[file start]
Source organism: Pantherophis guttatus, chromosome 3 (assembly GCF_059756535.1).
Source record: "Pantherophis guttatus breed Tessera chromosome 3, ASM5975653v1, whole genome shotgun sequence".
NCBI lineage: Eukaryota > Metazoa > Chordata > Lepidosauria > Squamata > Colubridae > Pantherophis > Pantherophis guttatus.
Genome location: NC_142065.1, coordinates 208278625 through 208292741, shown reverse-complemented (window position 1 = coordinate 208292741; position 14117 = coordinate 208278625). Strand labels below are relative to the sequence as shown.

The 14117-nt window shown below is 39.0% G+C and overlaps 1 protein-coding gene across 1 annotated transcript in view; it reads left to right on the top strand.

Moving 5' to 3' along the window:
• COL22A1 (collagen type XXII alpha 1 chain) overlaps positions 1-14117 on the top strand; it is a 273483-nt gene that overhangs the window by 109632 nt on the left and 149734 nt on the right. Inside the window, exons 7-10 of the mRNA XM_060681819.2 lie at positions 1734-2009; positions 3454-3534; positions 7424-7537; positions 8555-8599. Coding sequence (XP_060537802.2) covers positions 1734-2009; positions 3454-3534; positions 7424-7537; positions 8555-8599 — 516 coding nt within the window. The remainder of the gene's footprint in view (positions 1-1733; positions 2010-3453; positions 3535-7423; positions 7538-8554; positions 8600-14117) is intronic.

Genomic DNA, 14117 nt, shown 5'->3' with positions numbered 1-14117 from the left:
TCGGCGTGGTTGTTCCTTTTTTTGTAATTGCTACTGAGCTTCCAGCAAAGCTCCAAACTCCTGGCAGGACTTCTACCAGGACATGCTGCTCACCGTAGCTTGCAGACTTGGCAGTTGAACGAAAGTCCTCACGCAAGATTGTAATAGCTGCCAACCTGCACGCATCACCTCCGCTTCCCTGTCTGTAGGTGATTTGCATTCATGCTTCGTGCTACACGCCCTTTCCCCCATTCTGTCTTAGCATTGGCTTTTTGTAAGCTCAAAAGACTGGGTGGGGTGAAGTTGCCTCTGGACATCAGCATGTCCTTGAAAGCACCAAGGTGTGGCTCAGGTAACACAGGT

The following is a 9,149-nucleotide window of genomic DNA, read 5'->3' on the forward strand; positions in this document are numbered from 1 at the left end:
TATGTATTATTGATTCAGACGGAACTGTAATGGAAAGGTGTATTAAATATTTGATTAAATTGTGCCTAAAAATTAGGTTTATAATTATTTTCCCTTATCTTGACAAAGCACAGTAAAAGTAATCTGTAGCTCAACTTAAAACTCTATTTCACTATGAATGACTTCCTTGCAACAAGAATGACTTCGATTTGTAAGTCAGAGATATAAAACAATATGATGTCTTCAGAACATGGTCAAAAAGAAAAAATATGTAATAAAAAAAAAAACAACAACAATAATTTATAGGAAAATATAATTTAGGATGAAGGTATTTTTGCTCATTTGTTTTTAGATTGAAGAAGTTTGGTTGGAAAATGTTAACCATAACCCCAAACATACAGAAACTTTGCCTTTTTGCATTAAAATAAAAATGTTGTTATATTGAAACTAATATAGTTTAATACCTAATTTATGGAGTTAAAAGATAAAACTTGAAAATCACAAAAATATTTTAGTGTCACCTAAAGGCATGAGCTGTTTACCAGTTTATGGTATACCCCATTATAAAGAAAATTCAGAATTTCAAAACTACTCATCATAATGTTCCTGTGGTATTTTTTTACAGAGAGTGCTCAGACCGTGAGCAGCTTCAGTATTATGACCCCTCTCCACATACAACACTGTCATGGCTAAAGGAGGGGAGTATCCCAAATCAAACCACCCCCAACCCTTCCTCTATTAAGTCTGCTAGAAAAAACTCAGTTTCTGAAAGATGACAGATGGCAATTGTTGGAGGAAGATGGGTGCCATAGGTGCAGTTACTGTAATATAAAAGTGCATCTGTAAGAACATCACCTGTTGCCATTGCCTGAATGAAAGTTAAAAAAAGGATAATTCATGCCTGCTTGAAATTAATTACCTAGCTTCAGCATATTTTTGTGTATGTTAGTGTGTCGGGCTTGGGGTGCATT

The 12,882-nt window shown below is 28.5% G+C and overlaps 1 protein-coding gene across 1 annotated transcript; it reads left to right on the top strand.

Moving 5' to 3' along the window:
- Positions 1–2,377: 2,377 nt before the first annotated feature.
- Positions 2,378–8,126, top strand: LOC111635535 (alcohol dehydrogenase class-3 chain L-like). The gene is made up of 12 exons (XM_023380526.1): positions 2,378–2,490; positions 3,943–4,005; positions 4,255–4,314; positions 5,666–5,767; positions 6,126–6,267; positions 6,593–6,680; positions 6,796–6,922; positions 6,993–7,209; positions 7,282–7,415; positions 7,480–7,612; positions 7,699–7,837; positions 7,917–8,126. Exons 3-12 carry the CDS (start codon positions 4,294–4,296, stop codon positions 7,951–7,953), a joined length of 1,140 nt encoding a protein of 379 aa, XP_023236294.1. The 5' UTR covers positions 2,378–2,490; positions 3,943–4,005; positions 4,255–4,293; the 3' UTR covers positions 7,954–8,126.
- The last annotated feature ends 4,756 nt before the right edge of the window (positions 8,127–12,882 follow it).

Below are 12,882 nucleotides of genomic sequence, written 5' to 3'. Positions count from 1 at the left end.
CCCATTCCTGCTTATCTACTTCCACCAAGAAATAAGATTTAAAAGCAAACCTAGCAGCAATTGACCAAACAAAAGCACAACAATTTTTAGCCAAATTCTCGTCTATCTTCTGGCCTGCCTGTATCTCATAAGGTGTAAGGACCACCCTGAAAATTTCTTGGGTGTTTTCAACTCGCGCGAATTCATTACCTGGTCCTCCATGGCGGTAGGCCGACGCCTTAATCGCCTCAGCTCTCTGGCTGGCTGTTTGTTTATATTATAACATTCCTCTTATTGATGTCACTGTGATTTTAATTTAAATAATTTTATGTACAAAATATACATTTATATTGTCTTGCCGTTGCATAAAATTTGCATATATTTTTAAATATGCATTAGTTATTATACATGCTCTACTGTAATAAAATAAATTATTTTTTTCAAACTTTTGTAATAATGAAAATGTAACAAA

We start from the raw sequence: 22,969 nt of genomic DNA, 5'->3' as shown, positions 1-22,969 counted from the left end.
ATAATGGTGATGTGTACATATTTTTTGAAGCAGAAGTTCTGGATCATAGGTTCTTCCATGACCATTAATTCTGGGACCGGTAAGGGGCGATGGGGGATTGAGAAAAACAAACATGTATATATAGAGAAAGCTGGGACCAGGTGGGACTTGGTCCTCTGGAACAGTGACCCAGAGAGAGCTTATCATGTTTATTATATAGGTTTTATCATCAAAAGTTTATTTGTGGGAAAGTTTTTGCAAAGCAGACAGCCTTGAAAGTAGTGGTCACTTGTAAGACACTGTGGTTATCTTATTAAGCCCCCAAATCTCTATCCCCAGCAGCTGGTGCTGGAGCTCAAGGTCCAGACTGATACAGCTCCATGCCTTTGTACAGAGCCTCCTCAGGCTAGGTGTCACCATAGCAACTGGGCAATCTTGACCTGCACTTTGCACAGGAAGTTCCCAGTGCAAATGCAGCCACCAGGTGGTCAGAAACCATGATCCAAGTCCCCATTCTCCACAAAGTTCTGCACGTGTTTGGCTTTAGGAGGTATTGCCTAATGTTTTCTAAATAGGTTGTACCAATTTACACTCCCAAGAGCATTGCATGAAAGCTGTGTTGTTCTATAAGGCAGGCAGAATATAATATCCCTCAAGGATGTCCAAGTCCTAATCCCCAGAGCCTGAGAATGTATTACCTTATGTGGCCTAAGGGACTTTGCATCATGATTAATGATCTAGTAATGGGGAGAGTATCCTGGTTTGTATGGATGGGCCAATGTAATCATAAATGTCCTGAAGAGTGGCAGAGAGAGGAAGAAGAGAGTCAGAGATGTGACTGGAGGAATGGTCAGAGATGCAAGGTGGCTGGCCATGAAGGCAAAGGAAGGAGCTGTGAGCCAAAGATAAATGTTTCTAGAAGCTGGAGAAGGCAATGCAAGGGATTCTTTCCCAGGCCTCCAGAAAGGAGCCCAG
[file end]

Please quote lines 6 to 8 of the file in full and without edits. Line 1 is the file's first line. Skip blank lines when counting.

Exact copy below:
Moving 5' to 3' along the window:
• COL22A1 (collagen type XXII alpha 1 chain) overlaps positions 1-14117 on the top strand; it is a 273483-nt gene that overhangs the window by 109632 nt on the left and 149734 nt on the right. Inside the window, exons 7-10 of the mRNA XM_060681819.2 lie at positions 1734-2009; positions 3454-3534; positions 7424-7537; positions 8555-8599. Coding sequence (XP_060537802.2) covers positions 1734-2009; positions 3454-3534; positions 7424-7537; positions 8555-8599 — 516 coding nt within the window. The remainder of the gene's footprint in view (positions 1-1733; positions 2010-3453; positions 3535-7423; positions 7538-8554; positions 8600-14117) is intronic.

Genomic DNA, 14117 nt, shown 5'->3' with positions numbered 1-14117 from the left: